• Plan to install lighting before any equipment arrives on the job site.
  • Contact a security company for an evaluation of the jobsite.

3. Mark equipment

  • Mark all tools and equipment with permanent demarcation such as branding, paint pens, die stamps, or black light markings.
  • Put inventory numbers in two spots, hidden and obvious.
  • Paint larger equipment a distinctive color and include the company name and logo.
  • Paint the last six digits of the serial number on the roof of motorized equipment.
  • Insist that all subcontractors’ and employees’ personal tools and equipment be marked correctly.

4. Inventory equipment, tools, and building materials

  • Materials received at the site must be carefully inventoried upon delivery. Designate a responsible person to check all incoming materials and equipment.
  • Keep records of serial and inventory numbers.
  • Take color photos of equipment and interior photos of trailers/storage units.
  • Document all identification numbers of equipment and tools.
  • Keep an accurate description of the equipment including:
    • Manufacturer
    • Model number and year
    • Serial number
    • Wheels or tracks and color of equipment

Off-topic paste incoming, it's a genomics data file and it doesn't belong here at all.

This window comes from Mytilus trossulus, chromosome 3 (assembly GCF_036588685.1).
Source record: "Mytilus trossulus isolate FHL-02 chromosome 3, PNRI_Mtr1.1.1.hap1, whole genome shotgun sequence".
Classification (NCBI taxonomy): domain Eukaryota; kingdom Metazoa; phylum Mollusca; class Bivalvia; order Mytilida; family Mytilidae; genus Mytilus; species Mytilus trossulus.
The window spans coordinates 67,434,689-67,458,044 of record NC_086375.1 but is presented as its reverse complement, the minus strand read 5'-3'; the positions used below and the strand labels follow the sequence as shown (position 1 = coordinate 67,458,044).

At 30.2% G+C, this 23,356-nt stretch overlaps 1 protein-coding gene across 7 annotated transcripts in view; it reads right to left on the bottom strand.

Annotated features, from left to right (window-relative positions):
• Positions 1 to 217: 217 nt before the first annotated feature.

• Company ID
    • PIN numbers and purchase date

5. Protect and track equipment

  • Re-key your equipment to customize and avoid commonly keyed brands.
  • Purchase equipment with programmable ignition keys.
  • Install smart ignition systems with programmable keypads; change ignition code sequences frequently.
  • Install anti-theft devices: hidden fuel shut-offs, hydraulic bypasses, track locks, and alarm systems.
  • Use alarms, lights, and motion sensors to send silent alarms to police or security companies.
  • Use locking gas caps and oil caps on equipment and vehicles to prevent vandalism. Lock equipment cabs when work is completed for the day or the jobsite will be left unattended.
  • Disable equipment with hidden switches or remove fuses.
  • Install GPS tracking on mobile equipment.
  • Remove equipment from jobsite when possible.
  • Remove batteries from equipment left on site.

Spot check your jobsites and construction yards frequently. Designate an employee who will be responsible for enforcing compliance with your theft policy.


Download "Contractors’ equipment theft and vandalism prevention" Read more loss control materials Learn about our contractor insurance coverages


This bulletin has been prepared as an underwriting reference for members of Grinnell Mutual Reinsurance Company and does not signify approval or disapproval by the Company of any product or device. Please do not copy or reproduce any portion of this bulletin without the written permission of Grinnell Mutual Reinsurance Company. The information included in this publication and program was obtained from sources believed to be reliable, however Grinnell Mutual makes no guarantee of results and assumes no liability in connection with its use. It is the user’s responsibility to comply with any applicable regulations or laws. Information obtained from or via Grinnell Mutual should not be used as the basis for legal advice, but should be confirmed with alternative sources.